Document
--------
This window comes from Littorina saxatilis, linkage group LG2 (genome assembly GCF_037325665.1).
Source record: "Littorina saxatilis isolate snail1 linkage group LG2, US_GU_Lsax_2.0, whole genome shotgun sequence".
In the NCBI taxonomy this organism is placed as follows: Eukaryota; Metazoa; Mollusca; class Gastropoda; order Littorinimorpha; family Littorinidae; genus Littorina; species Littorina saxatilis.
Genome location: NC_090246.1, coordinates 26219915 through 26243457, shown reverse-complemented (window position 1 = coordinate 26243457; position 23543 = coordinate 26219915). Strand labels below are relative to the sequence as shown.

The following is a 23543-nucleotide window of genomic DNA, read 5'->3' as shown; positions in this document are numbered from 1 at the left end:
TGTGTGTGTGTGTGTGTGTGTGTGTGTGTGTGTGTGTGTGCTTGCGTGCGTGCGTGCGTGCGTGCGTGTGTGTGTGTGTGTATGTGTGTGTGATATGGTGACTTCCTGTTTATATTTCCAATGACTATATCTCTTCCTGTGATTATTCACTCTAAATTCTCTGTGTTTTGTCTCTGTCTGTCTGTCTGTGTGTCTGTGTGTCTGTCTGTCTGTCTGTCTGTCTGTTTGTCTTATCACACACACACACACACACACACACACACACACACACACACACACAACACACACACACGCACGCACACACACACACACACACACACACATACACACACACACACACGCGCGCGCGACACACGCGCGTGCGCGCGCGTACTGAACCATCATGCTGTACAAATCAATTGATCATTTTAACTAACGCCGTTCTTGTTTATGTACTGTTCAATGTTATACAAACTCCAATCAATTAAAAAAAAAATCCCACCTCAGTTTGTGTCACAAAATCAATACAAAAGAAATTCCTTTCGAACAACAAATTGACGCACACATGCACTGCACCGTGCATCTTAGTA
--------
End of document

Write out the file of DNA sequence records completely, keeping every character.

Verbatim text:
This window comes from Littorina saxatilis, linkage group LG2 (genome assembly GCF_037325665.1).
Source record: "Littorina saxatilis isolate snail1 linkage group LG2, US_GU_Lsax_2.0, whole genome shotgun sequence".
In the NCBI taxonomy this organism is placed as follows: Eukaryota; Metazoa; Mollusca; class Gastropoda; order Littorinimorpha; family Littorinidae; genus Littorina; species Littorina saxatilis.
Genome location: NC_090246.1, coordinates 26219915 through 26243457, shown reverse-complemented (window position 1 = coordinate 26243457; position 23543 = coordinate 26219915). Strand labels below are relative to the sequence as shown.

The following is a 23543-nucleotide window of genomic DNA, read 5'->3' as shown; positions in this document are numbered from 1 at the left end:
TGTGTGTGTGTGTGTGTGTGTGTGTGTGTGTGTGTGTGTGCTTGCGTGCGTGCGTGCGTGCGTGCGTGTGTGTGTGTGTGTATGTGTGTGTGATATGGTGACTTCCTGTTTATATTTCCAATGACTATATCTCTTCCTGTGATTATTCACTCTAAATTCTCTGTGTTTTGTCTCTGTCTGTCTGTCTGTGTGTCTGTGTGTCTGTCTGTCTGTCTGTCTGTCTGTTTGTCTTATCACACACACACACACACACACACACACACACACACACACACACACAACACACACACACGCACGCACACACACACACACACACACACACATACACACACACACACACGCGCGCGCGACACACGCGCGTGCGCGCGCGTACTGAACCATCATGCTGTACAAATCAATTGATCATTTTAACTAACGCCGTTCTTGTTTATGTACTGTTCAATGTTATACAAACTCCAATCAATTAAAAAAAAAATCCCACCTCAGTTTGTGTCACAAAATCAATACAAAAGAAATTCCTTTCGAACAACAAATTGACGCACACATGCACTGCACCGTGCATCTTAGTA